The project, which took place in the Laikipia County in Kenya, had two main objectives. First, the project aimed at improving the livelihoods of marginalised communities who lived in areas that are highly vulnerable to climate change. Secondly, the project aimed at sequestering significant amounts of carbon as a contribution to stabilising global greenhouse gas emissions.
In close collaboration with our local project partner Zeitz Foundation, this project supported and enabled people to adapt to climate change through improvements in farmland production systems. Conservation of agriculture, sustainable use of rainwater and human wildlife conflict mitigation were some of the processes involved in the project.
“This project combines social and ecological aspects in a powerful way. It will also have significant carbon sequestration benefits. We are excited to work together with Zeitz Foundation on this project and to witness the benefits delivered to the local community and ecosystems” said Hando Hain, Programme Director in Preferred by Nature (formerly known as NEPCon).
Improvement in the livelihoods of people in marginalised communities is being achieved through the introduction and scaling up of resilient and eco-friendly farming systems, along with an introduction of sustainable marketing and supply chains. Carbon sequestration is also being carried out by these farming systems and through ecological restoration in both commercial and community conservancies.
Expected results and impact
In the work towards improving the living standard for the residents in Laikipia, where 55% live below the poverty level, the project aimed at securing an annual harvesting of 1,000,000 litres of rainwater. This, together with a focus on less water intensive crops and varieties, and the scaling up of water efficient technologies, ensuring that farming systems become more resilient. Moreover, leading to enhanced food security, thus helping to secure livelihoods.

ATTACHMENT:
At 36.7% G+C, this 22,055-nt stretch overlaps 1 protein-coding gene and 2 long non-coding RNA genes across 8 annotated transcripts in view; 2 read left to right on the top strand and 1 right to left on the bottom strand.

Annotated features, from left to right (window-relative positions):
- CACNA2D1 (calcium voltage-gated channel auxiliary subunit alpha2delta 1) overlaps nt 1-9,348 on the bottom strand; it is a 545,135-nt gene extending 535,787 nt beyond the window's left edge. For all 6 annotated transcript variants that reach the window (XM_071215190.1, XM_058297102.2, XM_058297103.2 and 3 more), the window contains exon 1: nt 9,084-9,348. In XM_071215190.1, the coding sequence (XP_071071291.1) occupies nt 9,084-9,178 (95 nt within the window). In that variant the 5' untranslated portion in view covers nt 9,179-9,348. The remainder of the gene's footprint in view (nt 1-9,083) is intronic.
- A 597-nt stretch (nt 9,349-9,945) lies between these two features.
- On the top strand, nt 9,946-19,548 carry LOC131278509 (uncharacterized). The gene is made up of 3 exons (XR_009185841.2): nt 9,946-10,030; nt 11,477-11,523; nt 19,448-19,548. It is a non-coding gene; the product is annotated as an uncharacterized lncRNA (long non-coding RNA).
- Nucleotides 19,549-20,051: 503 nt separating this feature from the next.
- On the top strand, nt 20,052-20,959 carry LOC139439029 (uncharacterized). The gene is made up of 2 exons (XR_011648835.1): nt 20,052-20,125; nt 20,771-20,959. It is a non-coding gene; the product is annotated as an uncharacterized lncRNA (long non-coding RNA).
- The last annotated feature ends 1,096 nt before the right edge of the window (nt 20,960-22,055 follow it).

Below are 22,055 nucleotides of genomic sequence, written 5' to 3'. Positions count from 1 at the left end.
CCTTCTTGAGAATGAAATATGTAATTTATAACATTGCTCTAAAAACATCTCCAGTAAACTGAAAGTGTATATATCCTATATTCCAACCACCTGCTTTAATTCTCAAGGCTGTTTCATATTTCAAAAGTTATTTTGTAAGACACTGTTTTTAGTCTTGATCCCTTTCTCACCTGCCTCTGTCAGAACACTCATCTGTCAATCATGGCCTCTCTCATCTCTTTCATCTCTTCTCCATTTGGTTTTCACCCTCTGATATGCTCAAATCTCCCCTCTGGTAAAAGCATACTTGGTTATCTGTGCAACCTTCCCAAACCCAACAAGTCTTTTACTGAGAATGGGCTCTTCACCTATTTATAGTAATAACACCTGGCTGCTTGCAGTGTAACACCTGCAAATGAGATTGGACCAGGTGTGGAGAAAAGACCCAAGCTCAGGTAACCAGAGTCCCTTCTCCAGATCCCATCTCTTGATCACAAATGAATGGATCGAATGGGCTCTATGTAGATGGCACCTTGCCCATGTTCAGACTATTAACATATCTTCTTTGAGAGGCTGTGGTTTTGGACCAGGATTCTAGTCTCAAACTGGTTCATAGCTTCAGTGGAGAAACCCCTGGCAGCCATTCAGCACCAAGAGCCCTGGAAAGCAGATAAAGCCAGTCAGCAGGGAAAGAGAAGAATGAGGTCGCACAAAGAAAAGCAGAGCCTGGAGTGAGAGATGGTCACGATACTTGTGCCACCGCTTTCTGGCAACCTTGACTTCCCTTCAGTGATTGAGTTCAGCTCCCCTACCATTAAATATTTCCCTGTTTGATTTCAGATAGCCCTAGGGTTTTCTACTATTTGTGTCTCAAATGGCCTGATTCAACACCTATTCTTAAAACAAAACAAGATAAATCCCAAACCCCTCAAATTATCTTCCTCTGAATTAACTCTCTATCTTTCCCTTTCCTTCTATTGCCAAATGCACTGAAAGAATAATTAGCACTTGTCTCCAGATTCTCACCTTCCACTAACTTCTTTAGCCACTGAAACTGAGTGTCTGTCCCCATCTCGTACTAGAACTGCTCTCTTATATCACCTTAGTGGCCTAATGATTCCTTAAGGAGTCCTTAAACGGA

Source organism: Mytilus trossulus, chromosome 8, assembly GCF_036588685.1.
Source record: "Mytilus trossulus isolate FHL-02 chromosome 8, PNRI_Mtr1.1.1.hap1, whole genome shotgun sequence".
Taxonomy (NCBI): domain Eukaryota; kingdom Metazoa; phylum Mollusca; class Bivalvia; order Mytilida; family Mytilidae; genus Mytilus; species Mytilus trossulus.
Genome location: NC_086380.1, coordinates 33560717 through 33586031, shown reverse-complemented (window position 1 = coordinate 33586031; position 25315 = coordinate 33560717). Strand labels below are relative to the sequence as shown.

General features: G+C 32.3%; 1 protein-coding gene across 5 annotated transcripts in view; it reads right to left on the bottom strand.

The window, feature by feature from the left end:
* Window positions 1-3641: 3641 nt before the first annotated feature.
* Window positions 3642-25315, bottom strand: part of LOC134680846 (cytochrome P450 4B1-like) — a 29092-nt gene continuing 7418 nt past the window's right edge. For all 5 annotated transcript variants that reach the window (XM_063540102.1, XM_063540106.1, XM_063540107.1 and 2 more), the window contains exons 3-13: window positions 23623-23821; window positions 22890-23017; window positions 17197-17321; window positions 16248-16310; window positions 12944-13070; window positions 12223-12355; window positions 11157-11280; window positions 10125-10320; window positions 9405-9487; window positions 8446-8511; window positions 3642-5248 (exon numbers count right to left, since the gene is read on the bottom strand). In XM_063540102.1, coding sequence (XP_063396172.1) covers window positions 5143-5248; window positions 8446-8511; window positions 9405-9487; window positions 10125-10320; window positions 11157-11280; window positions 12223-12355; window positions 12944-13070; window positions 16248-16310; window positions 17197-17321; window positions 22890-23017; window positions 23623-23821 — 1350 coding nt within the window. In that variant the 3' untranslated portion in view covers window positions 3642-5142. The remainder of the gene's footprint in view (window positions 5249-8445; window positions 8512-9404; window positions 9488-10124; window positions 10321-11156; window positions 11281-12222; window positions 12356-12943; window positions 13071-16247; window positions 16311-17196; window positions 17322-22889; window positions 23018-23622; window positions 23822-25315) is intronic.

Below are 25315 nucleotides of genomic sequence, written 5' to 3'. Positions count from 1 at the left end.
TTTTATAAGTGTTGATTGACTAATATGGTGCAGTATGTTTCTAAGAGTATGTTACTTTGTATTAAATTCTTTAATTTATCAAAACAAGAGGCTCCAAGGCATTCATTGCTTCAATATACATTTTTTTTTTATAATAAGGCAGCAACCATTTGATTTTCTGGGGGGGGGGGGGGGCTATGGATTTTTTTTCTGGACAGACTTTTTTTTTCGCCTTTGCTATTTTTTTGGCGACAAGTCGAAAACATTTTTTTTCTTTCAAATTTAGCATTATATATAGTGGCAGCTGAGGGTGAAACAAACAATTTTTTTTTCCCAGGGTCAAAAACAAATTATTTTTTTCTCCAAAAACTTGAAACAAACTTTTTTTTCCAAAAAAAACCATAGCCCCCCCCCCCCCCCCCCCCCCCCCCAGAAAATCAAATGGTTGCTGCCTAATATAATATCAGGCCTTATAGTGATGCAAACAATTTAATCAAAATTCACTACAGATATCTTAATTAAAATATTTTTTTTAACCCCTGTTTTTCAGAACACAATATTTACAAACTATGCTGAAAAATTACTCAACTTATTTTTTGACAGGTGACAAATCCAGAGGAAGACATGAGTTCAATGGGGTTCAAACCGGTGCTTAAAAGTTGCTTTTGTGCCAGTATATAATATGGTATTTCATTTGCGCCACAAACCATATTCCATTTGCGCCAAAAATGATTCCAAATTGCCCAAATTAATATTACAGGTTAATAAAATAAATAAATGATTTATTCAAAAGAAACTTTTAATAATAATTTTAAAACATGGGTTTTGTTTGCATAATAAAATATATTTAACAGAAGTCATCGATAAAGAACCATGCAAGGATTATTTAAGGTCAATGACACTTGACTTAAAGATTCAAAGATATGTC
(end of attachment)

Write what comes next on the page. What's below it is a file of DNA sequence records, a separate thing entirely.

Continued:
The ecological restoration of degraded wild lands will result in conserving more soil and water and stabilising river flows. This, together with innovations for mitigating human-wildlife conflict, will sustain functioning ecosystems. It will also help to sustain the unique and often endangered biodiversity that make the foundation for the nature-based tourism that the area is famous for - an important economic pillar for the County.
The diversified economic base will reduce local peoples’ reliance on exploitative use of natural resources, thus allowing the creation of water and nutrient reserves as elements of food security in cases of years with low rainfall and low agricultural productivity.
The project also seeked to enhance the supply of forest products and reforestation through the introduction of live terracing and enrichment planting. Through an extensive reforestation effort and improvement of the rangeland management, approximately 1,323,000 acres of wild lands are being ecologically enhanced.
Estimated project impact in figures
6,000 schoolchildren will benefit from enhanced nutrition and availability of clean water at schools
4,000 households (24,000 people) will benefit from 50-100% increase in their farm income during the life of the project. 20,000 additional households (120,000 people) will be exposed to and adopt aspects that will enhance their income from farming a improve their access to clean and reliable water sources
200 permanent farm jobs will be created + 2,000 workdays of casual labour. Additionally, hundreds more may benefit from ‘spin-off’ commercial activities such as honey production, resulting from the introduction of beehives as wildlife deterrent
160 people will be trained in construction and maintenance of RWH systems resulting in semi-permanent jobs and a similar number in HWC technologies
Improvement in skills will enhance the quality of employment and remuneration of project staff and the 26 trainers
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- 4000 farmers training on conservation agriculture
- 8 million litres of rainwater harvest capacity annually created